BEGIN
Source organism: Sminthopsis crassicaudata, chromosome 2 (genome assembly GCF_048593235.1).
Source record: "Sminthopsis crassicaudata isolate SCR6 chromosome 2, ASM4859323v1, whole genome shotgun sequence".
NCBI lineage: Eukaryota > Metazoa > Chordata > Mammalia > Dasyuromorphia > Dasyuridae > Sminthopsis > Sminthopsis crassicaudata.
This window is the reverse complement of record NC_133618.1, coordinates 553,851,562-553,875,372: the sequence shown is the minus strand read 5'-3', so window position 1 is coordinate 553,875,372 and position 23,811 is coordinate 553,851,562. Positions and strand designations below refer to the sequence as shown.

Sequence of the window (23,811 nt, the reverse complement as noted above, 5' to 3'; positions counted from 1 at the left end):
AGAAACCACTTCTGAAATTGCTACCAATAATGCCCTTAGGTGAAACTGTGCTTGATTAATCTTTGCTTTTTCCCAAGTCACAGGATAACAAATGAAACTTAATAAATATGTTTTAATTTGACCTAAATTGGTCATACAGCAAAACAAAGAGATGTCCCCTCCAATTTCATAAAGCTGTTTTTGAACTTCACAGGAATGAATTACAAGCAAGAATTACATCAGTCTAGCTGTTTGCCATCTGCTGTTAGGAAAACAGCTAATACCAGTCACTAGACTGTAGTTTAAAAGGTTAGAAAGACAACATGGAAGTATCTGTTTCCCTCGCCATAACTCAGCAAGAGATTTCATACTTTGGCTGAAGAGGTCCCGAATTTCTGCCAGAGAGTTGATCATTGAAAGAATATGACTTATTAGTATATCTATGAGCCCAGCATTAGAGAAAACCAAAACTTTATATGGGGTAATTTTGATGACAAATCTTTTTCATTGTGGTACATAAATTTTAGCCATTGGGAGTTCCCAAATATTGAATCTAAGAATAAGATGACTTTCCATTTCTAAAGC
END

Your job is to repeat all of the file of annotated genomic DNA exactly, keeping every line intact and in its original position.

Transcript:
Source organism: Sminthopsis crassicaudata, chromosome 2 (genome assembly GCF_048593235.1).
Source record: "Sminthopsis crassicaudata isolate SCR6 chromosome 2, ASM4859323v1, whole genome shotgun sequence".
NCBI lineage: Eukaryota > Metazoa > Chordata > Mammalia > Dasyuromorphia > Dasyuridae > Sminthopsis > Sminthopsis crassicaudata.
This window is the reverse complement of record NC_133618.1, coordinates 553,851,562-553,875,372: the sequence shown is the minus strand read 5'-3', so window position 1 is coordinate 553,875,372 and position 23,811 is coordinate 553,851,562. Positions and strand designations below refer to the sequence as shown.

Sequence of the window (23,811 nt, the reverse complement as noted above, 5' to 3'; positions counted from 1 at the left end):
AGAAACCACTTCTGAAATTGCTACCAATAATGCCCTTAGGTGAAACTGTGCTTGATTAATCTTTGCTTTTTCCCAAGTCACAGGATAACAAATGAAACTTAATAAATATGTTTTAATTTGACCTAAATTGGTCATACAGCAAAACAAAGAGATGTCCCCTCCAATTTCATAAAGCTGTTTTTGAACTTCACAGGAATGAATTACAAGCAAGAATTACATCAGTCTAGCTGTTTGCCATCTGCTGTTAGGAAAACAGCTAATACCAGTCACTAGACTGTAGTTTAAAAGGTTAGAAAGACAACATGGAAGTATCTGTTTCCCTCGCCATAACTCAGCAAGAGATTTCATACTTTGGCTGAAGAGGTCCCGAATTTCTGCCAGAGAGTTGATCATTGAAAGAATATGACTTATTAGTATATCTATGAGCCCAGCATTAGAGAAAACCAAAACTTTATATGGGGTAATTTTGATGACAAATCTTTTTCATTGTGGTACATAAATTTTAGCCATTGGGAGTTCCCAAATATTGAATCTAAGAATAAGATGACTTTCCATTTCTAAAGC